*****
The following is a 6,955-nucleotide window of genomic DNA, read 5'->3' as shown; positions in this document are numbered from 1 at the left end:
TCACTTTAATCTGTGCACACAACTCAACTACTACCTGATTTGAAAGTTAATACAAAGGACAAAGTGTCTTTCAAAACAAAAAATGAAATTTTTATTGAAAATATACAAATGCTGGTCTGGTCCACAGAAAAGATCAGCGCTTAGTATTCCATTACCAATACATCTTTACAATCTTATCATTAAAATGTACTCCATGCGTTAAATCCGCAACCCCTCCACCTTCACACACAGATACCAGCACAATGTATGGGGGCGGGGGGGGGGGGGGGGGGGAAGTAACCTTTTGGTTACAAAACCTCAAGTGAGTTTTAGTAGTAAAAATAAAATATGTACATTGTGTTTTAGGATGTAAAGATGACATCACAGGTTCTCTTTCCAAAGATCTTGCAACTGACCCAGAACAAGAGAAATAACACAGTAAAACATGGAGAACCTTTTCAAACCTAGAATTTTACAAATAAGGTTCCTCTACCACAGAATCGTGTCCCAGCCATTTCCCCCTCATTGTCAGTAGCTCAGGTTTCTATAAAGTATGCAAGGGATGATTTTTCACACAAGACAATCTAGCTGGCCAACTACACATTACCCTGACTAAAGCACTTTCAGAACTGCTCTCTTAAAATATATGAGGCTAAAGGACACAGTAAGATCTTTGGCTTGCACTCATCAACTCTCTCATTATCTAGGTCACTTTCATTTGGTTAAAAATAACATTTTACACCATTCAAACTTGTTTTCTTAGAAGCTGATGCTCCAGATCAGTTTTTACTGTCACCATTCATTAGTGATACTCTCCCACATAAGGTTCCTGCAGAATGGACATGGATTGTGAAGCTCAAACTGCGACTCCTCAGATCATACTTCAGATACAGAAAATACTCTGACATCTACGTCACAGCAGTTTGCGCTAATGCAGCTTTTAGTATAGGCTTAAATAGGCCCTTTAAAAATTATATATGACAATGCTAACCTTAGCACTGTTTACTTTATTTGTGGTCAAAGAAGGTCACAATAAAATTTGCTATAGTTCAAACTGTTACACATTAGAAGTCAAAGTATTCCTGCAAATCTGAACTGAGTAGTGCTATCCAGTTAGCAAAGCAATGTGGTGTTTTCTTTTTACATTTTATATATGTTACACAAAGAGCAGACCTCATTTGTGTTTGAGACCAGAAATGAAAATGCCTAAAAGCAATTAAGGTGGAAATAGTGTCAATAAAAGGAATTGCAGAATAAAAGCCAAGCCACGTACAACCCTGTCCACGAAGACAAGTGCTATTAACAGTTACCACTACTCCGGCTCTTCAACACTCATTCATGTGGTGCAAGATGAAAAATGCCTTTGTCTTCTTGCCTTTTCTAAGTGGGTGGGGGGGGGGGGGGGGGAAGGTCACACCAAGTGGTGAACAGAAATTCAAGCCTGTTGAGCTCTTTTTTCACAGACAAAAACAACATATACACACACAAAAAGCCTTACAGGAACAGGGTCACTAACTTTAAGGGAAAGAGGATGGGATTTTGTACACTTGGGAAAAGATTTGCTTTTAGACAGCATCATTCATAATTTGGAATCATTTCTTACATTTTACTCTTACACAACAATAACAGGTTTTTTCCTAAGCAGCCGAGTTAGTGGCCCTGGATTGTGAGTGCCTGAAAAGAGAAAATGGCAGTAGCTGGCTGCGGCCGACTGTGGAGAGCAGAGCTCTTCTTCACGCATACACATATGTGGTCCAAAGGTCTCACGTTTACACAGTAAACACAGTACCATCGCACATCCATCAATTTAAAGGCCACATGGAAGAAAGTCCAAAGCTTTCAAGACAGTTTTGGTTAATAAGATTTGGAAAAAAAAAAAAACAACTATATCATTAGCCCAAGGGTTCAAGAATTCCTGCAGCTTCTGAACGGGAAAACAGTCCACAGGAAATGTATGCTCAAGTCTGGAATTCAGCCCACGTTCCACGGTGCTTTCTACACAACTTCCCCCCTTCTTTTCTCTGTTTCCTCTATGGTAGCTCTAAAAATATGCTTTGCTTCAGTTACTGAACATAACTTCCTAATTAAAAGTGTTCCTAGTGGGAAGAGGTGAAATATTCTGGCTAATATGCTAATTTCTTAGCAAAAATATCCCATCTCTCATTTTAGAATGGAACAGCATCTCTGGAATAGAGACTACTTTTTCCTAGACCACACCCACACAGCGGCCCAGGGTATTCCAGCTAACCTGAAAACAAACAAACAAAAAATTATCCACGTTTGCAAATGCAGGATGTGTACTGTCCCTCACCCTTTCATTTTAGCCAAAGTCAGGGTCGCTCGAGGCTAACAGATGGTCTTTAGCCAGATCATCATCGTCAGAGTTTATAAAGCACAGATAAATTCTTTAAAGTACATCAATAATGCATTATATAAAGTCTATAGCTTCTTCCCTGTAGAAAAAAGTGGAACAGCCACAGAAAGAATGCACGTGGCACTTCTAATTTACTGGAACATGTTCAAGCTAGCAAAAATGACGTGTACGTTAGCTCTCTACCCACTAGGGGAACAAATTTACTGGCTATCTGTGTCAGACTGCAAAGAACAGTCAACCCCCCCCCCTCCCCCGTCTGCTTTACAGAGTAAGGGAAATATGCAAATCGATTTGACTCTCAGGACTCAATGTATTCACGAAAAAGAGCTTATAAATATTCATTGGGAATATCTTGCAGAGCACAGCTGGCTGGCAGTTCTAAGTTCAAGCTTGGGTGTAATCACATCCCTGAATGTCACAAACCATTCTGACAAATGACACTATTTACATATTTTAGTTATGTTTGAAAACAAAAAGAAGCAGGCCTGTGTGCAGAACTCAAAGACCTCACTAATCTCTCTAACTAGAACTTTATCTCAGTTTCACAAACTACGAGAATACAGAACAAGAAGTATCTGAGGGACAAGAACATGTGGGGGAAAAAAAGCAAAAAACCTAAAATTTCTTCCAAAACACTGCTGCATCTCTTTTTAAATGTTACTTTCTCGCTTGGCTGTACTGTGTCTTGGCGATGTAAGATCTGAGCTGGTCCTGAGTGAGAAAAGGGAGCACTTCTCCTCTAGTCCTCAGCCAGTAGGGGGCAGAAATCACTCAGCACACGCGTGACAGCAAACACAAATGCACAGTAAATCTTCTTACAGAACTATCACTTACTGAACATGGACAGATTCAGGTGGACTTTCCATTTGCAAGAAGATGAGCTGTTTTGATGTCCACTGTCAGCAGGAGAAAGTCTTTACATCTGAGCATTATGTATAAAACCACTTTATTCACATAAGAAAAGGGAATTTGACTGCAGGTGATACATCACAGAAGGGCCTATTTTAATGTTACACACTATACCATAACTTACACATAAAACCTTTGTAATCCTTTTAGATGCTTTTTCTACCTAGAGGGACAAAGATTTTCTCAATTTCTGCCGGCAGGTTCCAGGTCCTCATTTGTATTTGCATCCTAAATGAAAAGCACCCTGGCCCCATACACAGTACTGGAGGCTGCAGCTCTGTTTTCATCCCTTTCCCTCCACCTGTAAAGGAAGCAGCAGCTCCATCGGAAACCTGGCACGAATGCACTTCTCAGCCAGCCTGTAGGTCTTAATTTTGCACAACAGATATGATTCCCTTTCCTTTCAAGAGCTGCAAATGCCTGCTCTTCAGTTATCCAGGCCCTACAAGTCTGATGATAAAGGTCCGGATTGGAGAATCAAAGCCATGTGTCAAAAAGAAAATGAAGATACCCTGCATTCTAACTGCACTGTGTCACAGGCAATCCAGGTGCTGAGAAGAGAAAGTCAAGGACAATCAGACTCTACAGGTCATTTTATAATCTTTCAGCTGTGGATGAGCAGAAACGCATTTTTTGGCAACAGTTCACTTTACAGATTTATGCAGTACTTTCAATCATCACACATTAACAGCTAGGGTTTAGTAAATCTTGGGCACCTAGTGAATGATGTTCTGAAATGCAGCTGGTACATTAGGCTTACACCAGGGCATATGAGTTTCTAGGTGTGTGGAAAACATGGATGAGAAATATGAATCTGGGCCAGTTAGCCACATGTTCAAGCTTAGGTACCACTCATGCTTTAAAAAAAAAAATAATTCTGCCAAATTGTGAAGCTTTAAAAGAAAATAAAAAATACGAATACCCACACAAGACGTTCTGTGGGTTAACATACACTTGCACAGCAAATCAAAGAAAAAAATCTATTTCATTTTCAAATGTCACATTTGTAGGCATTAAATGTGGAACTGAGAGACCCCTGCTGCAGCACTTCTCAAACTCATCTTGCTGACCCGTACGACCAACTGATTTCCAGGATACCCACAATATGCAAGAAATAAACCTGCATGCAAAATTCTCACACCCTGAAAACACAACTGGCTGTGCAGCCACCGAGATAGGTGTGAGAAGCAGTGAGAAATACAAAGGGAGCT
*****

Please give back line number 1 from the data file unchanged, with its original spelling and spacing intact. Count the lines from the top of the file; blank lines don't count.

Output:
The following is a 6,955-nucleotide window of genomic DNA, read 5'->3' as shown; positions in this document are numbered from 1 at the left end: